English : What you think you’re saying vs. What you’re really saying
Non-native English speakers have it tough; the English language is essentially a confused mix of previously borrowed language, lacking in consistent rules and with a structure like none other. Often, there are phrases that exist structurally in many other languages, and that non-natives transfer into English. But these most common mistakes in English, that non-native speakers use time and time again, do not mean what you think they mean:
(Note: These mistakes do not impede understanding; this is just a humorous re-interpretation ? )
The most common mistakes in English
I am waiting here since 2 hours
What you think you’re saying: I arrived and began waiting 2 hours ago
What you’re really saying: My sentence is not finished (e.g. I am waiting here since 2 hours ago we decided to meet).
Correct construction: I have been waiting here for two hours -OR- I have been here since 2 hours ago
What you think you’re saying: Is everything all right?
What you’re really saying: It is ok. The tone of my voice does not make this sentence a question
Yeah, you always have to invert the verb in English for a question, sorry.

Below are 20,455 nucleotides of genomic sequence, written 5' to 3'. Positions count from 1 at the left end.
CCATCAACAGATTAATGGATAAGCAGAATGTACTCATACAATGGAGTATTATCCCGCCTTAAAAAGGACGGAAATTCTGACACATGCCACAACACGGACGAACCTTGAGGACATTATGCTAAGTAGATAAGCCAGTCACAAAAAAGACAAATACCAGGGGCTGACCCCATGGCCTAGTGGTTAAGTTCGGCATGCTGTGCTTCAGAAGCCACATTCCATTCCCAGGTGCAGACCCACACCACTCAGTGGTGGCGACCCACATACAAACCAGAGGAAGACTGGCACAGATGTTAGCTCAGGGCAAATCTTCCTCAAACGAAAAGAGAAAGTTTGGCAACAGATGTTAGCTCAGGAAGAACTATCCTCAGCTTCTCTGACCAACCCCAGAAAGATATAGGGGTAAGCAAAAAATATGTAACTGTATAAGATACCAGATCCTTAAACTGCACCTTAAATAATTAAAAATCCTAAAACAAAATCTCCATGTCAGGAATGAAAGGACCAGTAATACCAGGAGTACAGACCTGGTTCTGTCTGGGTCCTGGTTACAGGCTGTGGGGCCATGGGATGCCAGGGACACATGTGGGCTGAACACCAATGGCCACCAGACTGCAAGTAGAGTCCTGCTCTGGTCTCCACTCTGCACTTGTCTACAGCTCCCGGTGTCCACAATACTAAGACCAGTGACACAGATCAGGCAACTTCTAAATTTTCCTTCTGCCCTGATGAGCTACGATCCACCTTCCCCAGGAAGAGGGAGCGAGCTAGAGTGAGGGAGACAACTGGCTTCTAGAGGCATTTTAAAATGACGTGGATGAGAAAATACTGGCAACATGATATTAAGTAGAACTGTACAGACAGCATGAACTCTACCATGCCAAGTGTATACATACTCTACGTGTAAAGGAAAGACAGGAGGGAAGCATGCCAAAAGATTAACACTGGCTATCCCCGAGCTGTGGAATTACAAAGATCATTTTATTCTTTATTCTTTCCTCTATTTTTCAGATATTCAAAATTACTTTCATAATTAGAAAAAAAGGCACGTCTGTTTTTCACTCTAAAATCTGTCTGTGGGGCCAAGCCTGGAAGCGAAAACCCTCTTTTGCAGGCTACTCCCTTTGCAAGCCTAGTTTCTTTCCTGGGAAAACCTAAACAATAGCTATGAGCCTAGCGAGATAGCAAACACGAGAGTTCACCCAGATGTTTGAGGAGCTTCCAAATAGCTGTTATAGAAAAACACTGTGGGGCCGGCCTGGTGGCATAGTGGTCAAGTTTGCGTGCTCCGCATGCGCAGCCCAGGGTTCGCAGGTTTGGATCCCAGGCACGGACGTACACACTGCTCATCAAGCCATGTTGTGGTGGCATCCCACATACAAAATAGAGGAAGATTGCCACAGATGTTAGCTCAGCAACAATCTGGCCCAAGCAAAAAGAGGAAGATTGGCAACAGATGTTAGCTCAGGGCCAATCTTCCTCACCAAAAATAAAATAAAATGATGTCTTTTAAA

Can you explain me the rules?
What you think you’re saying: I do not understand the rules, and I will need an explanation
What you’re really saying: I am the rules. I need to be explained.
Correct construction: Can you explain the rules to me? (i.e. you are the INDIRECT object)
N.B. : the opposite rule applies with the verb ‘to ask’; i.e. Ask to me a question -> Ask me a question
Are you English?
What you think you’re saying: Are you from the United Kingdom?
What you’re really saying: Are you from the country of England, not Scotland, Wales, or Northern Ireland?
This is not exactly a language so much as a common cultural misunderstanding, but be careful with this one; people can get offended!
How do you call [word] in English?
What you think you’re saying: I do not know the word for this [thing] in English, please tell me
What you’re really saying: In what way do you cry out -OR- phone this [thing] in English
Tricky, and maybe one of the most common mistakes in English. In most other European languages, the ‘how’ construction exists. However, in English there are two options:
How do you say [word] in English? -OR- What do you call [word] in English?
Yes. You’ve been saying it wrong this whole time.
I’m going to take a coffee
What you think you’re saying: I’m going to buy/ get/ drink a coffee
What you’re really saying: I’m going to steal a coffee OR I’m going to transport a coffee from one place to another.
This applies to any use of the word ‘take’ when talking about food or drink, though it is possible when ordering:
Waiter: What would you like?
You: I’ll take (i.e. have) a coffee and a chocolate chip cookie.
Even so, us polyglots know all too well what it feels like to try and reconcile two (or more) conflicting grammatical structures. And if you’ve understood everything in the article, you’re already ahead of the game! If you want something more challenging, you can make our language test to see how good is your english!
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